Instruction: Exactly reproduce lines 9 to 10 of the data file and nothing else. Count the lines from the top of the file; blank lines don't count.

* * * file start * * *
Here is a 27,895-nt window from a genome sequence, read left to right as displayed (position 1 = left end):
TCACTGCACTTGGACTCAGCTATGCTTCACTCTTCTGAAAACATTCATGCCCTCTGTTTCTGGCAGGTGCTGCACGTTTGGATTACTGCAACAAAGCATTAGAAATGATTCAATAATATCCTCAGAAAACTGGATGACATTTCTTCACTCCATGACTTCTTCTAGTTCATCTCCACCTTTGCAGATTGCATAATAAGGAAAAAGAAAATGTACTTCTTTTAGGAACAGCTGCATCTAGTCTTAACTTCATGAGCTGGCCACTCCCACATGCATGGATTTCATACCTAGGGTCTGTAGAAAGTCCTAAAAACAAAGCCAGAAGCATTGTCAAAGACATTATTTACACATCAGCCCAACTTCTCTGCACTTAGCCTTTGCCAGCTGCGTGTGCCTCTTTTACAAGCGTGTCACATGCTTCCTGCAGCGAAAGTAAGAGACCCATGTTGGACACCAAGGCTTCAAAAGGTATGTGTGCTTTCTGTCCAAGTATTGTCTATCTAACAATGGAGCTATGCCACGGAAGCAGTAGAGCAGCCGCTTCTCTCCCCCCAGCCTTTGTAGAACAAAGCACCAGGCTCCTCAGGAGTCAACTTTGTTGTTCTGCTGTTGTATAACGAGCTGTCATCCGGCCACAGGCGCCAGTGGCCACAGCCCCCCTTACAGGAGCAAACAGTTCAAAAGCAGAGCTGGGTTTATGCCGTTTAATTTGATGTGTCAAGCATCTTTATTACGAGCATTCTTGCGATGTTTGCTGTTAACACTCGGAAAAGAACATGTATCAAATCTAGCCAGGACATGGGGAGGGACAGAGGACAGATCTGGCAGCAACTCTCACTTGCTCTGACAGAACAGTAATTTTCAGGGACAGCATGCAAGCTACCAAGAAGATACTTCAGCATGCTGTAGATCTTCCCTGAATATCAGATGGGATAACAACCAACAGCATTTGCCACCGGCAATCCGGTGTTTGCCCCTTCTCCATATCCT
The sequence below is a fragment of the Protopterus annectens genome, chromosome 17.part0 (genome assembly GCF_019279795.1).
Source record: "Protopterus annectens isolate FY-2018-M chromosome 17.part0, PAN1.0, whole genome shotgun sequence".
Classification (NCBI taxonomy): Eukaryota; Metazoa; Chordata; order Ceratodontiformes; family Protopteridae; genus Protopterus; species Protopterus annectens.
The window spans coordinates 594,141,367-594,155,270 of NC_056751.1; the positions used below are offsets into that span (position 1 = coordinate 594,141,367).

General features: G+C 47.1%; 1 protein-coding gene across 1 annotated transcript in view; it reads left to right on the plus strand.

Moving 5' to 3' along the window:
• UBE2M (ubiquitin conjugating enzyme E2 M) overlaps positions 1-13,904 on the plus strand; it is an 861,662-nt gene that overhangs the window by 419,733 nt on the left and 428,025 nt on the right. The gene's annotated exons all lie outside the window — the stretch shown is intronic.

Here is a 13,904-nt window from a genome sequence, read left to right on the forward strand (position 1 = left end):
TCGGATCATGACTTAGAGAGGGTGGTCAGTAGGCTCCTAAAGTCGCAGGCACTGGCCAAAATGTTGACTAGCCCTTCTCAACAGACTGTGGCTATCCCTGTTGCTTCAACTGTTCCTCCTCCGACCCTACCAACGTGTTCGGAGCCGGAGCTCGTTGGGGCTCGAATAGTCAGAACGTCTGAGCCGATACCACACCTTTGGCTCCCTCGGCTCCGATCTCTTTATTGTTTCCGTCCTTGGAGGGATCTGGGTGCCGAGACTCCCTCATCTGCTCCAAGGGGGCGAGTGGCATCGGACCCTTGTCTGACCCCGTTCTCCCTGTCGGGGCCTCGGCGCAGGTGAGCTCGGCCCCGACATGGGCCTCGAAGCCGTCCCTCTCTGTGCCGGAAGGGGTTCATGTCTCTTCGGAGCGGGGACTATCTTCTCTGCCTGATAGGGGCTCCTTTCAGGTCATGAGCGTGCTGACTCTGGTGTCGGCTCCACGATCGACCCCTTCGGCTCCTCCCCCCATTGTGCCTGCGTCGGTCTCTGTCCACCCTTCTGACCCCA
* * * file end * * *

• UBE2M (ubiquitin conjugating enzyme E2 M) overlaps positions 1-13,904 on the plus strand; it is an 861,662-nt gene that overhangs the window by 419,733 nt on the left and 428,025 nt on the right. The gene's annotated exons all lie outside the window — the stretch shown is intronic.

Here is a 13,904-nt window from a genome sequence, read left to right on the forward strand (position 1 = left end):